New machine learning algorithms such as deep neural networks and the availability of large datasets have created a large drive towards new types of hardware capable of executing these algorithms with higher energy-efficiency. Recently, silicon photonics has emerged as a promising hardware platform for neuromorphic computing due to its inherent capability to process linear and non-linear operations and transmit a high bandwidth of data in parallel. At Hewlett Packard Labs, an energy-efficient dense-wavelength division multiplexing (DWDM) silicon photonics platform has been developed as the underlying foundation for innovative neuromorphic computing architectures. The latest research on our silicon photonic neuromorphic platform will be presented and discussed.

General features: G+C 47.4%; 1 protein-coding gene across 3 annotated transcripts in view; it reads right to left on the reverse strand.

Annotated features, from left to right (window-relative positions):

Thomas Van Vaerenbergh received the master's degree in applied physics and the Ph.D. degree in photonics from Ghent University, Ghent, Belgium, in 2010 and 2014, respectively. He was awarded the scientific prize Alcatel-Lucent Bell/FWO for his PhD thesis on all-optical spiking neurons in silicon photonics. In 2014, he joined the Palo Alto-based division of the Large-Scale Integrated Photonics team in Hewlett Packard Labs, part of Hewlett Packard Enterprise (HPE). Since 2019, he has been incubating a research team in HPE Belgium, expanding HPE’s research activities related to photonics and AI in the EMEA region. His main research interests include optical computing, analog photonic and electronic accelerators for combinatorial optimization, the modeling and design of passive silicon photonic devices, such as microring resonators and grating couplers, and the usage of state-of-the-art machine learning techniques to facilitate the design of photonic devices, circuits and devices.